De Gouveia: Now, at the risk of sounding cynical, there are with positives sometimes also negatives. We look at international investors at this point that are fighting shy of South African risk and actually awarding companies that reduce their exposure to South Africa, that doesn’t sound very good.

Creamer: They give a pat on the back to South African companies that reduce their South African exposure and we see a lot of chief executives coming under pressure now and saying you are too South African. They might be a South African born and bred company, died in the wool, but you will have analysts and investors saying reduce your South African exposure.

Now at a time when we have actually got to grow, because we have got more then 51% of our young people between the ages of 18 and 25 unemployed and untrained, we have got this huge problem, its not the time of disinvestment. We saw Rio Tinto wanting to withdraw from Palabora, we see the CEO of Anglo American, which was formed here in 1917, being told by the Bank of America Merril Lynch’s Jason Fairclough to reduce their South African exposure.

De Gouveia: Before we wrap it up, why Martin?

Creamer: We are shooting ourselves in the foot in South Africa. We have these on going wage demands which result in above inflation increases with no matching productivity. This is not just a one year thing, it goes on and on. We saw what happened in Greece when they did that. The whole country can fall apart. You can’t have above inflation wage increases on an ongoing basis without matching productivity.

Your electricity mine cost inflation lifts through and we have this way above inflation electricity increase with more on the way then you add to that the nationalisation word and they run away. That is a very bad signal that is coming through to South Africa at the moment.

De Gouveia: Unfortunately, we have to leave it there. Thanks very much. Martin Creamer is publishing editor of Engineering News and Mining Weekly, he’ll be back with us at the same time next week.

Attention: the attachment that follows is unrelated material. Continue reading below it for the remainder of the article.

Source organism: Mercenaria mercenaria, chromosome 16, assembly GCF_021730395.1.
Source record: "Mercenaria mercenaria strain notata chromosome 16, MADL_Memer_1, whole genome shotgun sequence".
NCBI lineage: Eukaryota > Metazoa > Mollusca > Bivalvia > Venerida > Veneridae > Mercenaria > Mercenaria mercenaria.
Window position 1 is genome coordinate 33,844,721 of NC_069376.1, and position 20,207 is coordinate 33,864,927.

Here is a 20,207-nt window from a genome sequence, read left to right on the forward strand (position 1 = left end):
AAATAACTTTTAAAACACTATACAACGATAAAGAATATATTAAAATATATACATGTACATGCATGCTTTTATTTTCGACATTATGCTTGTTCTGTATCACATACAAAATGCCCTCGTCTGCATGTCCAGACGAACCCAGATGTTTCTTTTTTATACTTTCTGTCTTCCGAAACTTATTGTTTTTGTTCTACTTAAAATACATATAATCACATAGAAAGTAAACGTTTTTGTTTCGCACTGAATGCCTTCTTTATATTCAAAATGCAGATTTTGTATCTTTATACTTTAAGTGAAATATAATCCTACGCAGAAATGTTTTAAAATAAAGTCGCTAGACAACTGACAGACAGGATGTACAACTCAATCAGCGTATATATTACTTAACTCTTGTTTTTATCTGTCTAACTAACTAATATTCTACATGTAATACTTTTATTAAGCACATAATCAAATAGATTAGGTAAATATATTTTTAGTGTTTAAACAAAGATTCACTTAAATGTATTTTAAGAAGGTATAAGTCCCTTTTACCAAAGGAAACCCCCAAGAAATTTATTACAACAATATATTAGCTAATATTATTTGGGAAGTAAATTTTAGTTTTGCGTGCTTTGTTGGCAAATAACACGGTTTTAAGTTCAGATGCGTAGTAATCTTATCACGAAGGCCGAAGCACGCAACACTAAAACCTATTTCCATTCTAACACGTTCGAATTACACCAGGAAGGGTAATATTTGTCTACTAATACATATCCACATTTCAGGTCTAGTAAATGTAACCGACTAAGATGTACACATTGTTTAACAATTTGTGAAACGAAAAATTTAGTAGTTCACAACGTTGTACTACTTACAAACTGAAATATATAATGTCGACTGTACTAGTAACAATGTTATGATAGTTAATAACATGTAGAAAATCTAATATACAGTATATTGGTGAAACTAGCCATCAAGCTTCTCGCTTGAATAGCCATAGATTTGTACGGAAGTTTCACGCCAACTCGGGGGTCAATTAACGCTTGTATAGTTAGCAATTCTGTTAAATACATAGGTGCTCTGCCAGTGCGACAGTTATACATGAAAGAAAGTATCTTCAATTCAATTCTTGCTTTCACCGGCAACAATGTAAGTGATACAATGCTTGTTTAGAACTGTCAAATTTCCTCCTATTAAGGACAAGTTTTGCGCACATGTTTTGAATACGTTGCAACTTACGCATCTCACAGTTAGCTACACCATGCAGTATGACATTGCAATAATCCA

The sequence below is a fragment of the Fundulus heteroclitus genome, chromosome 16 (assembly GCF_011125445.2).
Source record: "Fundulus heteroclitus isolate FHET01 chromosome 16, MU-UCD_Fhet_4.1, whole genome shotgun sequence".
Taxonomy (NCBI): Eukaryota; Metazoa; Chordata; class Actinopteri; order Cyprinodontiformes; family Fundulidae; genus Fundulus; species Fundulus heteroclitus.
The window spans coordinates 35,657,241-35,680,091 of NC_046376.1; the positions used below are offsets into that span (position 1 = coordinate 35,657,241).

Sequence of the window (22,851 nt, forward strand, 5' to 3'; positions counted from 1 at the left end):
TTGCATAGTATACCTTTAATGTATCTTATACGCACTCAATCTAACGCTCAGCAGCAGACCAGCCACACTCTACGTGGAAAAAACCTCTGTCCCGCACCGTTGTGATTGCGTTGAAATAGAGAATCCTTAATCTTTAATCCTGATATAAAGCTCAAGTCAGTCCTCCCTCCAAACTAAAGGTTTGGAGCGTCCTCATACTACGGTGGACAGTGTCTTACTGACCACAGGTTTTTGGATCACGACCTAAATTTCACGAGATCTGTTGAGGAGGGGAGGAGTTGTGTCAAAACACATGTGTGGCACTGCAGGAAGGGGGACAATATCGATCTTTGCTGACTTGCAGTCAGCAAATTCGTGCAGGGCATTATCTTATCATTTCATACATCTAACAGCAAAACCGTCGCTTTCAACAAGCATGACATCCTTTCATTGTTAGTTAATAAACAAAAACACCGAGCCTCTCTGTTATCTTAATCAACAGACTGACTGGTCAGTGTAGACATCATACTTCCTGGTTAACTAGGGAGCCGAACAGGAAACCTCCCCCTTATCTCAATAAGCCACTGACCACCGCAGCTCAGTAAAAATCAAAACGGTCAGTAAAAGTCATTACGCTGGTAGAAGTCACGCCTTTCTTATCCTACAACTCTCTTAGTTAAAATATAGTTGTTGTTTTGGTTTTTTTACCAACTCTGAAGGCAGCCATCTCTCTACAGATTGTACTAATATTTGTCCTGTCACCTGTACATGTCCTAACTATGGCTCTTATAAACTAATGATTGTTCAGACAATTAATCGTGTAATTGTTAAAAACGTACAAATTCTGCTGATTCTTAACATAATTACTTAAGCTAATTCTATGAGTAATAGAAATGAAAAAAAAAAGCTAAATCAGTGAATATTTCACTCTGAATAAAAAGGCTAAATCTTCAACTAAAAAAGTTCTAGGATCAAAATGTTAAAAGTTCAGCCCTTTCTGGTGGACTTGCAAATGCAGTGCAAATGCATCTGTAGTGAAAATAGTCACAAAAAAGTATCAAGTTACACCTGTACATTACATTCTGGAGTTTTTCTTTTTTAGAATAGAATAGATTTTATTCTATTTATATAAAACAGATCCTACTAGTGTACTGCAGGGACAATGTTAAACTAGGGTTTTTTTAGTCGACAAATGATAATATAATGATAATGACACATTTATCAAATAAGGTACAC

Edited by: Creamer Media Reporter
© Reuse this Comment Guidelines
 
 
 
 
 
 
 
 
Other SAFM
More
 
 
Latest News
Updated 6 hours ago As industry prepares for the launch of South Africa’s digital terrestrial migration, the South African Communications Forum (SACF) hosted a workshop to determine the country’s readiness in terms of compliance of set-top boxes [STBs] and access to funding. The...
Higher Education and Training Minister Blade Nzimande
Updated 6 hours ago Higher Education and Training Minister Blade Nzimande has outlined plans for the development of a new health and allied sciences university into which the Medical University of Southern Africa (Medunsa) campus of the University of Limpopo, located in Ga-Rankuwa, will...
Communications Minister Yunus Carrim
Updated 6 hours ago The costs of communicating have to drop, Communications Minister Yunus Carrim said on Wednesday. "Clearly, the costs have to come down. It's not just in the interests of the poor and disadvantaged but the economy as a whole," Carrim said in a statement following a...
More
 
 
Recent Research Reports
Steel 2014: A review of South Africa's steel sector (PDF Report)
Creamer Media’s Steel 2014 report provides an overview of the global steel industry and particularly of South Africa’s steel sector over the past year, including details of production and consumption, as well as the country's primary carbon steel and stainless...